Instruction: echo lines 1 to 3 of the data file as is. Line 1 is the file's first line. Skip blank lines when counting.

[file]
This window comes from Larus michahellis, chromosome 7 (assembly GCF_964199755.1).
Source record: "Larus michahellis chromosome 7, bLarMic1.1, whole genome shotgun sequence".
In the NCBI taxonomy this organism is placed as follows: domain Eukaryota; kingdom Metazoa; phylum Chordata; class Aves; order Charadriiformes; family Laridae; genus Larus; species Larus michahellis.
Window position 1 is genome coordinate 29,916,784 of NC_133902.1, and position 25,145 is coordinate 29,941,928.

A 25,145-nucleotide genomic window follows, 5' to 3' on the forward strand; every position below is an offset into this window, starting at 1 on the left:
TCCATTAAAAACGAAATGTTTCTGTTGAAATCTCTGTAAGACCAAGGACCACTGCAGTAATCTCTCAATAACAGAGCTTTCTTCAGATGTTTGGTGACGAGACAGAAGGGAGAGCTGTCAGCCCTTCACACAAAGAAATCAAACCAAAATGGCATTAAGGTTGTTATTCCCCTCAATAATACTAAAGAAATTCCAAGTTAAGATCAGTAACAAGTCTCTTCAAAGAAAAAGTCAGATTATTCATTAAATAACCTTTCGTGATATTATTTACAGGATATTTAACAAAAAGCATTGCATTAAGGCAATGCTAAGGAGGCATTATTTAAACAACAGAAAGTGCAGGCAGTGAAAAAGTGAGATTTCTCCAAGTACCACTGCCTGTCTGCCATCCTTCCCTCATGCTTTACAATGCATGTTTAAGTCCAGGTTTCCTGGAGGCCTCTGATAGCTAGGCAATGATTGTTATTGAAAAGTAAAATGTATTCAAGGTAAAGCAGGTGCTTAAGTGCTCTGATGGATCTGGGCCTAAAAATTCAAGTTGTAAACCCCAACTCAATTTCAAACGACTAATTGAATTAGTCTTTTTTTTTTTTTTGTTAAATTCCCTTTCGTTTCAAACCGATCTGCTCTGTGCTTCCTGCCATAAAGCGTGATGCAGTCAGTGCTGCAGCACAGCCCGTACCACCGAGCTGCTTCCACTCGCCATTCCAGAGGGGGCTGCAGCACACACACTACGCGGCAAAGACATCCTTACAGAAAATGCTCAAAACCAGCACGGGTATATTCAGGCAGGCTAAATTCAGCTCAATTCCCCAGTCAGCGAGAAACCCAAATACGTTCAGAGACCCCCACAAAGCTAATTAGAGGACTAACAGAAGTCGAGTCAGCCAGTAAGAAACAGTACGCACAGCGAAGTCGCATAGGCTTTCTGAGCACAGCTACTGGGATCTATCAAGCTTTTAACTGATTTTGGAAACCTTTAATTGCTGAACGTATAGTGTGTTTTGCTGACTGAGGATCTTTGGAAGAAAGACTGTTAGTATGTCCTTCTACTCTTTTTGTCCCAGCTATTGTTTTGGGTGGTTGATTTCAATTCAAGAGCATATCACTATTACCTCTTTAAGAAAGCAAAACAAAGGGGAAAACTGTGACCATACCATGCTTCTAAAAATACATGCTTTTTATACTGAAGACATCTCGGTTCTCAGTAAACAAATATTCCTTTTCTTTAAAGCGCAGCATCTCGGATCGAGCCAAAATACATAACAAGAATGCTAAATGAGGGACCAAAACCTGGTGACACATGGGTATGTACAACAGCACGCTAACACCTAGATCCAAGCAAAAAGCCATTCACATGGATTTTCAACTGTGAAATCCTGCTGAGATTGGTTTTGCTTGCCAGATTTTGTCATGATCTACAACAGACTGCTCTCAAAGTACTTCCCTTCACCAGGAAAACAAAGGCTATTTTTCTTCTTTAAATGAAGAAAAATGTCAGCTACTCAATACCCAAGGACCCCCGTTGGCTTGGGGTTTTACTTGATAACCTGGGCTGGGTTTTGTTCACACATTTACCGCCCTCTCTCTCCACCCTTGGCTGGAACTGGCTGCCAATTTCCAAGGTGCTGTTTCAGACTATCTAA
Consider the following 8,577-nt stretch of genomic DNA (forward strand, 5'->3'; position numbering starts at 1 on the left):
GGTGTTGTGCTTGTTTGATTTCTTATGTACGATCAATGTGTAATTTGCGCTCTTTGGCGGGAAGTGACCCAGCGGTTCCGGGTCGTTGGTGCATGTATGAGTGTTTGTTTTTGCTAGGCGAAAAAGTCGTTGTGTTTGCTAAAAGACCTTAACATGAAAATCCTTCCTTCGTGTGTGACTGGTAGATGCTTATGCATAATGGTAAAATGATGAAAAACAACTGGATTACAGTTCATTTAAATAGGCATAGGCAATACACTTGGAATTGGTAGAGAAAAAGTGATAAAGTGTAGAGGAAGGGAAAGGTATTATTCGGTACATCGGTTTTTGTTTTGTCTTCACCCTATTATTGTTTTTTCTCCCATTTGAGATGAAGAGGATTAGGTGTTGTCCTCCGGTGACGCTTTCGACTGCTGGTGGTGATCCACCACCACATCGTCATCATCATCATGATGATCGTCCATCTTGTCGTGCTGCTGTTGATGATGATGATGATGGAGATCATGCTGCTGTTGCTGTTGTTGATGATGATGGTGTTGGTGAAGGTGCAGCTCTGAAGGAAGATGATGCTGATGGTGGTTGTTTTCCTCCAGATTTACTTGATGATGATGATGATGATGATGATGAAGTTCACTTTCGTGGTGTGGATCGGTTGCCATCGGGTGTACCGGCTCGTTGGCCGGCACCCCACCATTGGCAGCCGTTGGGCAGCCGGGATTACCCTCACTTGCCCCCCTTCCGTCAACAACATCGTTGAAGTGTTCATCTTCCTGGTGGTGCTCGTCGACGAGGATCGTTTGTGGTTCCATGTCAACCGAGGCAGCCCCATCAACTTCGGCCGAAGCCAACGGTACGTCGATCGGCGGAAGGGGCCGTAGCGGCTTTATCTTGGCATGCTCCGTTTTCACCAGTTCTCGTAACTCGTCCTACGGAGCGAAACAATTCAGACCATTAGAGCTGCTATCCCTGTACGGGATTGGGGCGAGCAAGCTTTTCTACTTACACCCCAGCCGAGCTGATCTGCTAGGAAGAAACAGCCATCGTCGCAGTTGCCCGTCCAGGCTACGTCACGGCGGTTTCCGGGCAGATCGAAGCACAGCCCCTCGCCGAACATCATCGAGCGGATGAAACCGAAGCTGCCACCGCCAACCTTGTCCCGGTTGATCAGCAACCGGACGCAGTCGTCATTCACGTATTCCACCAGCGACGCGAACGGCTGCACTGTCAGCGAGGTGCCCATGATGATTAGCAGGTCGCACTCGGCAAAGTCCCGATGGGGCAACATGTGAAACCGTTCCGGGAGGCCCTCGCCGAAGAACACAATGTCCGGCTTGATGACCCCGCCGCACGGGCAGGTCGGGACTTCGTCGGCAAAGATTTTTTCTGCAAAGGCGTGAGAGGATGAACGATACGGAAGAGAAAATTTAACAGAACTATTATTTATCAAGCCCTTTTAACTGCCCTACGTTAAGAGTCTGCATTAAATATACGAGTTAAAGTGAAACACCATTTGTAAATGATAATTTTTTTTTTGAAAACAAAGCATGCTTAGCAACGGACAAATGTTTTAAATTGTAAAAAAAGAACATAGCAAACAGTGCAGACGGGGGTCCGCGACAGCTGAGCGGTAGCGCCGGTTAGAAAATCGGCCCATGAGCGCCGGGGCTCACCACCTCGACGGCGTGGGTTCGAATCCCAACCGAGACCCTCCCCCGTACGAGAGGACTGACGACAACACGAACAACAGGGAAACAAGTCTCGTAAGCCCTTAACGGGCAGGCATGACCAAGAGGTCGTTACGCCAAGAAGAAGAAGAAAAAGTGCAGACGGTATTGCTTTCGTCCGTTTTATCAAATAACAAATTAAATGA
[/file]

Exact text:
This window comes from Larus michahellis, chromosome 7 (assembly GCF_964199755.1).
Source record: "Larus michahellis chromosome 7, bLarMic1.1, whole genome shotgun sequence".
In the NCBI taxonomy this organism is placed as follows: domain Eukaryota; kingdom Metazoa; phylum Chordata; class Aves; order Charadriiformes; family Laridae; genus Larus; species Larus michahellis.